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Are Public Libraries Improving Quality of Education? When the Provision of Public Goods is not Enough

Abstract

We analyze the relation between public, education-related infrastructure and the quality of education in schools using a case-study of the construction and implementation of two large public libraries in low-income areas in Bogotá, Colombia. We assess the impact of these libraries on quality of education by comparing results in national test scores (Saber 11º) for schools close and far from these libraries before (2000-2002) and after (2003-2008) the libraries’ opening. We find non-statistically different from zero differences that could be attributed to the libraries’ implementation. We also introduce Oaxaca- Blinder decomposition on Difference-in-Differences (DiD) estimates in order to assess if variation of traditional determinants of test scores for mathematics, verbal and science explain the result estimates. These results are robust to alternative specifications of DiD, a synthetic control approach and an alternative measure of distance.

Autores:  Paul Rodríguez-Lesmes, José D. Trujillo, Daniel Valderrama

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Are Public Libraries Improving Quality of Education? When the Provision of Public Goods is not Enough1

 

¿Están las bibliotecas públicas mejorando la calidad de la educación? Cuando la provisión de bienes públicos no es suficiente

 

Paul Rodríguez-Lesmes2
José D. Trujillo3
Daniel Valderrama4

1 This project was funded by the Icfes under a research grant for graduate students in 2010. We express our gratitude to Hugo Ñopo, Andrés García, Ali Sharman and valuable comments from Icfes seminars. All findings, interpretations, and conclusions expressed in this paper are entirely those of the authors. They do not necessarily represent the views neither of Icfes nor other institutions that authors are part of.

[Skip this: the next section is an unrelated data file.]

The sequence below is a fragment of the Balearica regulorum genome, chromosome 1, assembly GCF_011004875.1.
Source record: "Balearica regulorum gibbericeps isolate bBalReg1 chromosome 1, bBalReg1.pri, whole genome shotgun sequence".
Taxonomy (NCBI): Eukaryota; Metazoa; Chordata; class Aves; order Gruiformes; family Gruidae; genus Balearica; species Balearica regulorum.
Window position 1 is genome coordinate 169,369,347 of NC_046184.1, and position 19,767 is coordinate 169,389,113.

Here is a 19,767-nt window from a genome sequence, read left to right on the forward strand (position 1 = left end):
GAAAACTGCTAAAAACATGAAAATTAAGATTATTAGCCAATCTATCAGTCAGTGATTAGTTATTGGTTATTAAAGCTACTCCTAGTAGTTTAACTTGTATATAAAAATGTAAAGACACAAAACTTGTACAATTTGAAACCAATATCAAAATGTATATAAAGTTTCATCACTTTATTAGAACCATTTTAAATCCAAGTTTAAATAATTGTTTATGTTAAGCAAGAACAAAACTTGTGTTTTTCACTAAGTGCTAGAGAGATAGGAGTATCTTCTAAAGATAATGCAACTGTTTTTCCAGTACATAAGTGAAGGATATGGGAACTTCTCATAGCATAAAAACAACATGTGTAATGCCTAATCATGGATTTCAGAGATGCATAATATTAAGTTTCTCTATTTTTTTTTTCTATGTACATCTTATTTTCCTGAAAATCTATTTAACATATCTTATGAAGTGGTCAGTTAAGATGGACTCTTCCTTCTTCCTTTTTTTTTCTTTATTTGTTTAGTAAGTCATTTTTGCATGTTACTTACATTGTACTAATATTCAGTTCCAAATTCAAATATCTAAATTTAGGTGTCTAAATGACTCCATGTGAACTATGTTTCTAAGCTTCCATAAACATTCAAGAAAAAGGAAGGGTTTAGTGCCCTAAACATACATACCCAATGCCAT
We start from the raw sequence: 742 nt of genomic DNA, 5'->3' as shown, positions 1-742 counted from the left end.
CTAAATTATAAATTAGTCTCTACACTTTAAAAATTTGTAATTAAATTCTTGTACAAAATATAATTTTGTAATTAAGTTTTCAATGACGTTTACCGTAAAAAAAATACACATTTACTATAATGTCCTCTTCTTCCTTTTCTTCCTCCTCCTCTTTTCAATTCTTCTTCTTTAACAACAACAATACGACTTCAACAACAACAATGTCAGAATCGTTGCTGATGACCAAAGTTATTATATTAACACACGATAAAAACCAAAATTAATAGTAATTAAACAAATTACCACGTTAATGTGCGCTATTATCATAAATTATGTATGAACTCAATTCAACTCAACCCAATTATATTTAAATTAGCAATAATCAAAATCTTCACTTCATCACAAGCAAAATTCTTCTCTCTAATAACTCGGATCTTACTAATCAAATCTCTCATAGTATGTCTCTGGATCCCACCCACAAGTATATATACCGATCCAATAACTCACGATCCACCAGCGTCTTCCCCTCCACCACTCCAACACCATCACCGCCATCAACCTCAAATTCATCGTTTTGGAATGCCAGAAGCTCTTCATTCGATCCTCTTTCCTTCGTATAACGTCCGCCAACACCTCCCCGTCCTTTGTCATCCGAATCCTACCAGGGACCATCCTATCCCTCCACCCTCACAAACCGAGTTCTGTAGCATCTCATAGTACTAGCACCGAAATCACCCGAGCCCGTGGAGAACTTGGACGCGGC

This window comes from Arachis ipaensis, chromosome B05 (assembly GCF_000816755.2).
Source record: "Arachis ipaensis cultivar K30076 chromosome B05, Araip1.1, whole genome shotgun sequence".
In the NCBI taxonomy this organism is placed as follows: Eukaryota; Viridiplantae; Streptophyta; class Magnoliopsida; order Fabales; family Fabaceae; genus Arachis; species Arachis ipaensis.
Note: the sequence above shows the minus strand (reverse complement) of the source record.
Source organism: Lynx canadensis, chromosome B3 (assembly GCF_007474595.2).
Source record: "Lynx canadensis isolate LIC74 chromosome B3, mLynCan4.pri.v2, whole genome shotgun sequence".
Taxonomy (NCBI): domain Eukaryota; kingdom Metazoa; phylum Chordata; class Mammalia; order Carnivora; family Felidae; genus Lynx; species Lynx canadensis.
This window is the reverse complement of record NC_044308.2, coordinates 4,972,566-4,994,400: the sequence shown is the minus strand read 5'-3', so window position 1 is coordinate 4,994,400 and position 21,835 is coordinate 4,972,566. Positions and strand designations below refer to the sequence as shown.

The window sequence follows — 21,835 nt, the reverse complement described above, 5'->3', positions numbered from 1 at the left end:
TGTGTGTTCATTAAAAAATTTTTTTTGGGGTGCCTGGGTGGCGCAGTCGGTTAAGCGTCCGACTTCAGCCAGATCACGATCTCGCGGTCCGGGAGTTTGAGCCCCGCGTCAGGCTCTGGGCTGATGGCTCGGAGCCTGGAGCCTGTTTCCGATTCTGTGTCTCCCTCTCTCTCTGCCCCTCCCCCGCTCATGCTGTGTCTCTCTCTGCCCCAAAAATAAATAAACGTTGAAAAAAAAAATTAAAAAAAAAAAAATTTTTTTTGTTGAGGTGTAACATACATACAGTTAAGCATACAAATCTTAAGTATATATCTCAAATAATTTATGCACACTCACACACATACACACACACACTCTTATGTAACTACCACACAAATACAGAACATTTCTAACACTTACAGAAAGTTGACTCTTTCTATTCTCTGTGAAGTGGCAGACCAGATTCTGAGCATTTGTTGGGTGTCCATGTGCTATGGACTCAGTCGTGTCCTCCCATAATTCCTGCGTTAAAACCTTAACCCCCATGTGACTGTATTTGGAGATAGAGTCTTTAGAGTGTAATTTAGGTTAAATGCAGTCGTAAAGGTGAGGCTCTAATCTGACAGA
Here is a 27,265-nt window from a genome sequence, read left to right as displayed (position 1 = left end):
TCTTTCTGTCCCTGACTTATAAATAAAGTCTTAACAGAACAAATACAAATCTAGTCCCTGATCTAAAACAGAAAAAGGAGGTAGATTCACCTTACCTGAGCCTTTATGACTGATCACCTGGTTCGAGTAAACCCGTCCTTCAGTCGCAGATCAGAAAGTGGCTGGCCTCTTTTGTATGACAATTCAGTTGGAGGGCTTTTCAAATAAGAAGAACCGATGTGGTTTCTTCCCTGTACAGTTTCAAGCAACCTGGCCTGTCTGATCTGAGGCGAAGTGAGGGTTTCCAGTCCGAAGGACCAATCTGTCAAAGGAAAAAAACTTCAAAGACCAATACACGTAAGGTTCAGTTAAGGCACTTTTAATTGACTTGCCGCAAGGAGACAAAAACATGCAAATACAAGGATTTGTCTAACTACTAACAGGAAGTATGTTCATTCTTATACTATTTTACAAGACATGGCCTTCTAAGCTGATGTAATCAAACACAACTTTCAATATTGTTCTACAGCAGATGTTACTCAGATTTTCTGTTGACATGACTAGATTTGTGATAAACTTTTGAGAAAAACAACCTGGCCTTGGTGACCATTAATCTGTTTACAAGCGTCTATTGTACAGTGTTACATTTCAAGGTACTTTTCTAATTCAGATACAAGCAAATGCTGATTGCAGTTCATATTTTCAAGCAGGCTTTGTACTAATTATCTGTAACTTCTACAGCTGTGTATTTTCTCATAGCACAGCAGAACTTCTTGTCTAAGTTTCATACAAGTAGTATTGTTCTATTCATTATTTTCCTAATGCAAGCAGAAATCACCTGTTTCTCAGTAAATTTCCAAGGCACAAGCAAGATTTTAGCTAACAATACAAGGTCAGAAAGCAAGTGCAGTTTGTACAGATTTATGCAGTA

2 PhD-Student, Department of Economics, University College London. E-mail: Esta dirección de correo electrónico está protegida contra spambots. Usted necesita tener Javascript activado para poder verla. .

3 Consultant, DANE. E-mail: Esta dirección de correo electrónico está protegida contra spambots. Usted necesita tener Javascript activado para poder verla. .

4 Consultant, World Bank. E-mail: Esta dirección de correo electrónico está protegida contra spambots. Usted necesita tener Javascript activado para poder verla. .

Este artículo fue recibido el 14 de abril de 2014; revisado el 9 de julio de 2014 y, finalmente aceptado el 8 de octubre de 2014.


Abstract

We analyze the relation between public, education-related infrastructure and the quality of education in schools using a case-study of the construction and implementation of two large public libraries in low-income areas in Bogotá, Colombia. We assess the impact of these libraries on quality of education by comparing results in national test scores (Saber 11º) for schools close and far from these libraries before (2000-2002) and after (2003-2008) the libraries' opening. We find non-statistically different from zero differences that could be attributed to the libraries' implementation. We also introduce Oaxaca- Blinder decomposition on Difference-in-Differences (DiD) estimates in order to assess if variation of traditional determinants of test scores for mathematics, verbal and science explain the result estimates. These results are robust to alternative specifications of DiD, a synthetic control approach and an alternative measure of distance.

Key words: Libraries, quality of education, school quality, public good provision.

JEL classification: D62, I21, H52.


Resumen

Analizamos la relación entre infraestructura pública, orientada hacia la educación, y la calidad de la educación de los colegios tomando como caso de estudio la construcción e implementación de dos bibliotecas públicas de gran escala en áreas de ingresos bajos en Bogotá, Colombia. Para verificar el impacto de esas bibliotecas comparamos los resultados de los colegios cercanos y lejanos a ellas en las pruebas nacionales de educación media-secundaria Saber 11º, antes (2000-2002) y después (2003-2008) de la apertura de estas. No encontramos evidencia estadísticamente significativa de que las bibliotecas hayan generado una diferencia en los resultados. Para poder determinar si el impacto en los resultados de matemáticas, lenguaje y ciencias se explica por variaciones en determinantes tradicionales, desarrollamos una descomposición Oaxaca-Blinder del estimador de Diferencia en Diferencias (DiD). Estos resultados son robustos a diferentes especificaciones del DiD, a la utilización de la técnica de control sintético o a medidas alternativas de la distancia.

Palabras clave: Bibliotecas, calidad de la educación, calidad de los colegios, provisión de bienes públicos.

Clasificación JEL: D62, I21, H52.


Introduction